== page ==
Saburo (Sab) Akiyama of Hood River, Ore., passed away peacefully, surrounded by family, Thursday afternoon on Sept. 7, 2017, at Brookside Manor in Hood River. Sab was born at home on April 7, 1924, in Oak Grove, the fourth of five children of Tomeseichi and Itsu Ono Akiyama (In Japanese, Saburo is “third son”). He was preceded in death by his parents, beloved wife Betty (2016), brothers Henry (2010) and George (2010), and sister Kiyo (2016).
Sab spent his childhood working on the family’s orchard in Oak Grove. At 16, he and his family were forced to leave the family home as a result of Executive Order 9066, requiring all people of Japanese ancestry to be incarcerated at inland camps run by the War Relocation Authority, regardless of citizenship. While incarcerated, Sab graduated from Tri-State High School at the Tule Lake internment camp. Later, he and his family were relocated to Minidoka internment camp. He enlisted in the United States Army at age 20 with other young men from the camps to demonstrate that the Japanese were as loyal and patriotic as any other American citizen. Sab, like many Nisei (second-generation Japanese Americans), felt he had to prove himself. He taught Japanese language to the Counter Intelligence Services. He was honorably discharged in 1946, having received a Good Conduct Medal, American Theater Ribbon and a World War II Victory Ribbon.
Sab attended Pacific University in Forest Grove, Ore., on the GI bill, where he graduated in 1951 with a Doctorate of Optometry. He moved to the Oregon Coast, where he worked as an optometrist at the Reinhart Clinic in Wheeler. It was there that Sab met his future wife, Betty Dyksterhuis. They married on June 4, 1956, in Oregon City and purchased a home in Neahkahnie, where Sab continued working as an optometrist. In time, Sab and Betty welcomed four daughters: Kathryn, Diana, Patricia and Jennifer.
In 1960, Sab had an opportunity to buy Harold Keir’s optometry practice on Oak Street in his hometown of Hood River. Thereafter, Sab served multiple generations of families who relied on him for eye glasses, contact lenses, professional evaluations, and an informed, observant, caring and charming chair-side manner. Sab was active in the Japanese American Citizens League (JACL), where he served as an officer and in many other volunteer roles. He was a member of the Lions Club, the Hood River bowling league, and the Chamber of Commerce, among other civic activities. After nearly 40 years, Sab retired and sold his practice in 1995.
His extended family and others in the Hood River community will forever remember Sab’s proficiency at finding and digging razor clams in the surf of many Oregon and Washington beaches. Indeed, he taught his daughters, nephews and many friends how to spot and dig clams with a shovel (never a clam gun!). Sab and brothers George and Nobi were avid and expert matsutake mushroom hunters. Every year, they hoped for a wet August so they’d have favorable mushroom hunting in fall — at forever-secret locations.
Sab will be remembered for his smile and gentle sense of humor, his unfailing devotion to Betty over 60 years, his steadfast support for his daughters and their families, his open mind, eternal curiosity, inventive household repairs and his willingness to take on any challenge. He and friend Pete Watts remodeled the Neahkahnie house (over several years) and built grandfather clocks from kits together. He started many vegetable garden plants from seed under a grow light contraption in the basement of the family home; his tomatoes were phenomenal. Sab bowled, golfed, gardened, followed current events, read, learned to make pottery as well as stained glass, and astonished his daughters with precise, handmade and tasty date-pinwheel-cookies. He loved food — especially sweets — and delighted in cinnamon rolls and lemon meringue pie (“Now if a guy could have a piece of lemon pie…”).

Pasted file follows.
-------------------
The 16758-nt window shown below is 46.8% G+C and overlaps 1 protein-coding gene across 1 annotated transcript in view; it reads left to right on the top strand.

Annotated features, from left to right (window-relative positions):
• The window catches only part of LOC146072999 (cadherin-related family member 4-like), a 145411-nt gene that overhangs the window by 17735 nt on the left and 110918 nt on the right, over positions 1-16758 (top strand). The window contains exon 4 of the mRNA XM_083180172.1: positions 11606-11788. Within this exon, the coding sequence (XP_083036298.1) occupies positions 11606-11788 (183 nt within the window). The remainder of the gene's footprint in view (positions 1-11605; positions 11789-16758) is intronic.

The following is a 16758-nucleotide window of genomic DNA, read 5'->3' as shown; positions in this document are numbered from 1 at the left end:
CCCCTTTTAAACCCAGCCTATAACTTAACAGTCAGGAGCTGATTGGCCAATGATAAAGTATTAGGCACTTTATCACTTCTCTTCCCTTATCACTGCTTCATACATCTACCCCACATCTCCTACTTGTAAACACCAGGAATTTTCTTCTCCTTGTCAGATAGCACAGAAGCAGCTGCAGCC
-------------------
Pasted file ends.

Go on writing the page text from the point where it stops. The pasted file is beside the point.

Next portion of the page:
Sab is survived by older brother Noboru (Florence) and sister-in-law Ruth Akiyama; daughters Kathy, Diana (Michael Jackson), Patricia (David Larsen) and Jennifer (Patrick Tahara); and three grandchildren, who brought him much joy: Jasmine, Kazuhiro, and Emiko. He is also survived by cherished nieces, nephews and extended family, along with many longtime friends who join together in mourning his passing.
The family expresses its deep and heartfelt thanks to the extraordinary caregivers and staff at Brookside Manor, who assisted Sab with compassionate and loving care over the past 18 months. The family also offers their profound gratitude to the amazing people at Heart of Hospice, who were an abiding and comforting source of support for Sab. There are truly angels who walk among us, and who inspire us.
A memorial celebration of life and reception/brunch is being planned for a later date. In lieu of flowers, memorial donations may be made to the St. Mark’s Endowment Fund for Betty Akiyama, 541-386-2077, www.stmarks-hr.org or email firstname.lastname@example.org and/or to the Hood River Heart of Hospice in the Columbia Gorge, 541-386-1942, www.heartofhospice.org.
A memorial celebration of life will be held at 11 a.m. on Saturday, Nov. 18 at Riverside Community Church, 317 State St., Hood River. A reception/brunch will immediately follow. In lieu of flowers, memorial donations may be made to the St. Mark’s Endowment Fund for Betty Akiyama, 541-386-2077, www.stmarks-hr.org or email email@example.com and/or to the Hood River Heart of Hospice in the Columbia Gorge, 541-386-1942, www.heartofhospice.org
To learn more about Sab’s life, please visit Densho’s Digital Archive at www.densho.org.
We will miss you, Dad and Grandpa.
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